The tertiary aromatic amine (pyridine) is somewhat absorbing due to the dipole created by an electronegative nitrogen atom within the molecule. The ‘Carboxylic Acid’ functional group (acetic acid) shows only moderate absorbance at room temperature. This may be expected to change with temperature, since the molecule contains both carbonyl and O-H functionality, both of which contain electronegative oxygen atoms that create strong dipoles. The ‘Nitrile” functional group (acetonitrile) contains a polarized nitrogen-carbon triple bond and absorbs moderately. The ‘Nitro’ functional group (nitromethane) can be considered ‘ionic’ but shows only moderate absorbance. Isopropanol is a secondary alcohol (like cyclohexanol) and has an O-H group, attached to a small hydrocarbon chain. It is smaller than cyclohexanol and able to rotate in the electromagnetic field, showing a moderate absorbance that is significantly higher than the cyclohexanol.
Highly RF absorbing chemicals
The primary alcohol group (ethanol) absorb strongly, although Digol, which has two primary alcohols on the same carbon chain as ethanol, absorbs less strongly since it is symmetrical. The tertiary ‘Formyl Amide’ group (DMF) absorbs strongly since the carbonyl is polarized by both nitrogen and oxygen. Polarization occurs to a larger extent in the ‘Sulfoxide Ether’ group (DMSO) where sulphur is polarized by three oxygen atoms, as such the solvent DMSO is highly absorbing.
The reactant pentandione contains a ‘1,3-diketone’ system that exits as a tautomer to form the secondary ‘olefinic alcohol’. 1,3-Pentanedione shows higher absorbance than the ‘alkyl’ secondary alcohol (isopropanol) since the olefin contains more electrons that can be polarized. Ethanolamine contains both primary alcohol and primary amine functional groups on the same carbon chain. The primary amine group (n-Butylamine) was proven to be RF transparent and the primary alcohol group (ethanol) strongly absorbing. Having both on the same molecule led to a decrease in absorption due to an increase in symmetry between electronegative atoms, decreasing the overall strength of the dipole.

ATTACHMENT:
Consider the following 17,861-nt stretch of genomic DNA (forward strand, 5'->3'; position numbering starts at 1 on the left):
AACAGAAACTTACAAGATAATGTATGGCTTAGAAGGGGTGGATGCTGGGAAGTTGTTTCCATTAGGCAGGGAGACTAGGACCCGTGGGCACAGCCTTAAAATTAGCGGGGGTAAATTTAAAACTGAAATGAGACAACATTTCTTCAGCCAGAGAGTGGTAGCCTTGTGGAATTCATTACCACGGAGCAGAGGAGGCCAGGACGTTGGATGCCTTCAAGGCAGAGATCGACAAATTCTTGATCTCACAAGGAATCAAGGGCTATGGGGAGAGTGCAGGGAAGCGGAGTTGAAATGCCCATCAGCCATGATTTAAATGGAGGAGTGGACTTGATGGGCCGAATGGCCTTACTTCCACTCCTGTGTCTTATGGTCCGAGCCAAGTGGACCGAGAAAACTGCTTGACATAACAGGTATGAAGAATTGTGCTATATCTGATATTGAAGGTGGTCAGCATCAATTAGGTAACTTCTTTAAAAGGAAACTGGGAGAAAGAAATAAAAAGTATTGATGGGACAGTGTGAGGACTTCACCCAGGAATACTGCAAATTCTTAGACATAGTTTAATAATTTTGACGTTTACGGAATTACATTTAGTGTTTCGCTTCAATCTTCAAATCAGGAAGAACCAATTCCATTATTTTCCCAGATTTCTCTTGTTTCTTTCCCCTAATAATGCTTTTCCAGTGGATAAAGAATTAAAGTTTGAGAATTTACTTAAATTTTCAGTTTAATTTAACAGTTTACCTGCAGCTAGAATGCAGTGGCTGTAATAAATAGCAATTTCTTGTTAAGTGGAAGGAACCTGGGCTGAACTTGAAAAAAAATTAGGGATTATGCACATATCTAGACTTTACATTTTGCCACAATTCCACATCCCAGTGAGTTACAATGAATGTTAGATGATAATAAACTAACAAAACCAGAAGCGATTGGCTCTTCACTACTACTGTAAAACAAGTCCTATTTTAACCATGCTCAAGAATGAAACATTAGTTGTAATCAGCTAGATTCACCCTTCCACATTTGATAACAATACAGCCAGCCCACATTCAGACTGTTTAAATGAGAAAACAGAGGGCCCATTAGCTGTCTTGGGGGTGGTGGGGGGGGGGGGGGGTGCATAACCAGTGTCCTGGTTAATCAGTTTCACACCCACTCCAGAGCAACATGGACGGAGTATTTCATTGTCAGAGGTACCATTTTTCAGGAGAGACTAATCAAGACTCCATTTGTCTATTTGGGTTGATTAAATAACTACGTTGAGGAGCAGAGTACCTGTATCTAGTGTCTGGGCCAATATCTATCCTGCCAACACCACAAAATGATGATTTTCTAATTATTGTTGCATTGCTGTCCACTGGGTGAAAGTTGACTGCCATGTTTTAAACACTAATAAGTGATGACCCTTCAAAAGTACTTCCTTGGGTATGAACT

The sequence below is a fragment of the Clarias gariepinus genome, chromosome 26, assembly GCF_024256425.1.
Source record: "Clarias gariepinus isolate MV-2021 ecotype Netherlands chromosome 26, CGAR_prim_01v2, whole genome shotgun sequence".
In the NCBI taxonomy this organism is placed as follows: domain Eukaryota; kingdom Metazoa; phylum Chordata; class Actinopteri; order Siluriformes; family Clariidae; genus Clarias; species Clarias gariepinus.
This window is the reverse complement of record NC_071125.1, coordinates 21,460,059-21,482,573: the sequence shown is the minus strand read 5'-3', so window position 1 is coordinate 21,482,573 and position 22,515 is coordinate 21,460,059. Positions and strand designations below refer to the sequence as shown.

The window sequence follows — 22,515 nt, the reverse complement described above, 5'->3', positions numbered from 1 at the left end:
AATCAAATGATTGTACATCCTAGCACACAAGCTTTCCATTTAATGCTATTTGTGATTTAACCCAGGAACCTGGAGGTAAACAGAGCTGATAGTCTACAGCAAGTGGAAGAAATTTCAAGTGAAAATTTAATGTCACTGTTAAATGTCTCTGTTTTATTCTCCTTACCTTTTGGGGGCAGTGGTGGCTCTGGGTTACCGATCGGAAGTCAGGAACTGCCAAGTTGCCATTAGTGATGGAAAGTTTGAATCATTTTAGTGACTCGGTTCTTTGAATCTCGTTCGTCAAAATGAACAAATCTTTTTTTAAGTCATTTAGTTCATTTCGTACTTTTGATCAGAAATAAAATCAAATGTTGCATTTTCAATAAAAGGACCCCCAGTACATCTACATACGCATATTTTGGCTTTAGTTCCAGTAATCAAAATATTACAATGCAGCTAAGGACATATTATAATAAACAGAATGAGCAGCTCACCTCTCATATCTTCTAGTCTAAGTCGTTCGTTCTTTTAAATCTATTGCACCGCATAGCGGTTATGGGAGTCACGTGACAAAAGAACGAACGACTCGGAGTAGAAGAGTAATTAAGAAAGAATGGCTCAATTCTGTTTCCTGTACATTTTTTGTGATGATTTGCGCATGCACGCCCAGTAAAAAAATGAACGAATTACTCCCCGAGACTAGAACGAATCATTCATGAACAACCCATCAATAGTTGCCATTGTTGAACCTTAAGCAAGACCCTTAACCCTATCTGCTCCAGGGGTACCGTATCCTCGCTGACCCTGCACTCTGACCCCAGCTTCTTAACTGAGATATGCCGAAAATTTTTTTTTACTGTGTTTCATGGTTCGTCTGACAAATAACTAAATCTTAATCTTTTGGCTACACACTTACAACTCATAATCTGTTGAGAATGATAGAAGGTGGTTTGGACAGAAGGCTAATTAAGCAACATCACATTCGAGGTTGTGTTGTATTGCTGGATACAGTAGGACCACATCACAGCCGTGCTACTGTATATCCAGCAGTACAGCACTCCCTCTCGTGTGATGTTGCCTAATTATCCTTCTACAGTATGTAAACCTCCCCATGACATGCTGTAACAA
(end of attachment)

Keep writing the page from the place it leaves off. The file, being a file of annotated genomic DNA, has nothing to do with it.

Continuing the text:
The formamide molecule is a primary ‘formyl amide’ and has both carbonyl and amine groups. It is very small and has a large dipole. The loss factor for formamide at 0.1 MHz (~19) increases with frequency and reaches ~47 at 2.45 GHz (conventional microwave heating) to a maximum of ~51.5 at 4.27 GHz. It decreases towards ~15 as frequency is increased to 40 GHz.  At the conventional heating frequency (2.45 GHz), formamide absorbs five times as much microwave radiation than water and is close to the optimal frequency for dielectric loss at 22°C. In contrast, the maximum dielectric loss for water at 22°C is at a frequency of  ~9.20 GHz with an e’’ value of 37, less than that of formamide at the 2.45 GHz frequency.
Analysis of e’’ with Frequency
The highly absorbant chemicals; formamide, DMSO and DMF, reach their loss maximum at 6.63 and 19.4 GHz respectively. They continue to absorb RF at an e’’ greater than 10 at frequencies toward 40 GHz. RF absorbing solvents commonly have a maximum dielectric loss at a specific frequency. The e’’ maximums measured were; isopropanol (7.8, 389 MHz), digol (10.4, 475 MHz), ethanol (11.0, 968.3 MHz), ethanolamine (8.9, 1.1 GHz), DMSO (21.8, 6.63 GHz), pentanedione (12.5, 8.6 MHz), DMF (22.0, 19.4 GHz). Loss factors for nitromethane and acetonitrile begin to increase above 3.3 GHz, whereas loss factors for pyridine and acetone begin to increase above 5.7 GHz. Acetaldehyde increases to a maxima at 8.1 GHz (e’’ = 3.0) and then steadily increases with frequency.
Supporting data for all measurements are included in the PDF version.
[1] Approximated valued are from; M.Chaplin. London South Bank University, http://www.lsbu.ac.uk/water/microwave.html.; J. B. Hasted, Liquid water: Dielectric properties, in Water A comprehensive treatise, Vol 1, Ed. F. Franks (Plenum Press, New York, 1972) pp. 255-309.
For graphs of dielectric measurements please refer to the web version of this page.
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Figure 1. Apparatus used to measure e''
Figure 5. A categorized table of RF absorbing materials
Figure 4. Solvents & reactants
analysed at 2.45 GHz
Figure 3. Summarized values for e''(max)
wavelengths at different temperatures[1]
Figure 2. The trend of e'' vs Frequency (MHz) for water on both linear (top) and logarithmic (bottom) scales